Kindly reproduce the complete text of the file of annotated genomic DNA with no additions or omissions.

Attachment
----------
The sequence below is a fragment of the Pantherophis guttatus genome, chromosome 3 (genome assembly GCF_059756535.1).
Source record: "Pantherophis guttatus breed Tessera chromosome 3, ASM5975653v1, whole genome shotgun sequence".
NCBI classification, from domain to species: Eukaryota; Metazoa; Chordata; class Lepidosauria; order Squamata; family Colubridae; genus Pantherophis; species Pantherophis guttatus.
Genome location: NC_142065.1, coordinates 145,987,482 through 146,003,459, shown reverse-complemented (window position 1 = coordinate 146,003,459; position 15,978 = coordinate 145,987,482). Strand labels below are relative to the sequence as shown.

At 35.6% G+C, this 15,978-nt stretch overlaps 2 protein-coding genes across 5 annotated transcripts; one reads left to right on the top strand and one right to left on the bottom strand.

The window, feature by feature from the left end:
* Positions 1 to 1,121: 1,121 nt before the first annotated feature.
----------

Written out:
The sequence below is a fragment of the Pantherophis guttatus genome, chromosome 3 (genome assembly GCF_059756535.1).
Source record: "Pantherophis guttatus breed Tessera chromosome 3, ASM5975653v1, whole genome shotgun sequence".
NCBI classification, from domain to species: Eukaryota; Metazoa; Chordata; class Lepidosauria; order Squamata; family Colubridae; genus Pantherophis; species Pantherophis guttatus.
Genome location: NC_142065.1, coordinates 145,987,482 through 146,003,459, shown reverse-complemented (window position 1 = coordinate 146,003,459; position 15,978 = coordinate 145,987,482). Strand labels below are relative to the sequence as shown.

At 35.6% G+C, this 15,978-nt stretch overlaps 2 protein-coding genes across 5 annotated transcripts; one reads left to right on the top strand and one right to left on the bottom strand.

The window, feature by feature from the left end:
* Positions 1 to 1,121: 1,121 nt before the first annotated feature.